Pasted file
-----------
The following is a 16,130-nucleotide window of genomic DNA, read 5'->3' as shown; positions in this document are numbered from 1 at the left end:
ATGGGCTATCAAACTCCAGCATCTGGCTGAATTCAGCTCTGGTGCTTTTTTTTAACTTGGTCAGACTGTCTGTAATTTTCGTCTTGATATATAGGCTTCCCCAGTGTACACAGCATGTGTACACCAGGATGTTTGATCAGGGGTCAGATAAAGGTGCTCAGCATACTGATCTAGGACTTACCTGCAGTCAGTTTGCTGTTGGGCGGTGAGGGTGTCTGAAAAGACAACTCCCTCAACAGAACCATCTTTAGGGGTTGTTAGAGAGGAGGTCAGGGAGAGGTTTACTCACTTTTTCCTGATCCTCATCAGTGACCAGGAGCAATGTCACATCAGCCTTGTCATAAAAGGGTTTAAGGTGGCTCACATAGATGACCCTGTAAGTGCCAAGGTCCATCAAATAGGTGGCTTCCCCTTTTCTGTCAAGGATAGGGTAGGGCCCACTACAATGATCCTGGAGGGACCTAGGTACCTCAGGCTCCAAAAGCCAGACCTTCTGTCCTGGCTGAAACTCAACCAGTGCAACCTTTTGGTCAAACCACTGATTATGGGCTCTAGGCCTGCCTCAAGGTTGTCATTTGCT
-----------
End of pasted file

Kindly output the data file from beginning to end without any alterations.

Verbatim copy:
The following is a 16,130-nucleotide window of genomic DNA, read 5'->3' as shown; positions in this document are numbered from 1 at the left end:
ATGGGCTATCAAACTCCAGCATCTGGCTGAATTCAGCTCTGGTGCTTTTTTTTAACTTGGTCAGACTGTCTGTAATTTTCGTCTTGATATATAGGCTTCCCCAGTGTACACAGCATGTGTACACCAGGATGTTTGATCAGGGGTCAGATAAAGGTGCTCAGCATACTGATCTAGGACTTACCTGCAGTCAGTTTGCTGTTGGGCGGTGAGGGTGTCTGAAAAGACAACTCCCTCAACAGAACCATCTTTAGGGGTTGTTAGAGAGGAGGTCAGGGAGAGGTTTACTCACTTTTTCCTGATCCTCATCAGTGACCAGGAGCAATGTCACATCAGCCTTGTCATAAAAGGGTTTAAGGTGGCTCACATAGATGACCCTGTAAGTGCCAAGGTCCATCAAATAGGTGGCTTCCCCTTTTCTGTCAAGGATAGGGTAGGGCCCACTACAATGATCCTGGAGGGACCTAGGTACCTCAGGCTCCAAAAGCCAGACCTTCTGTCCTGGCTGAAACTCAACCAGTGCAACCTTTTGGTCAAACCACTGATTATGGGCTCTAGGCCTGCCTCAAGGTTGTCATTTGCT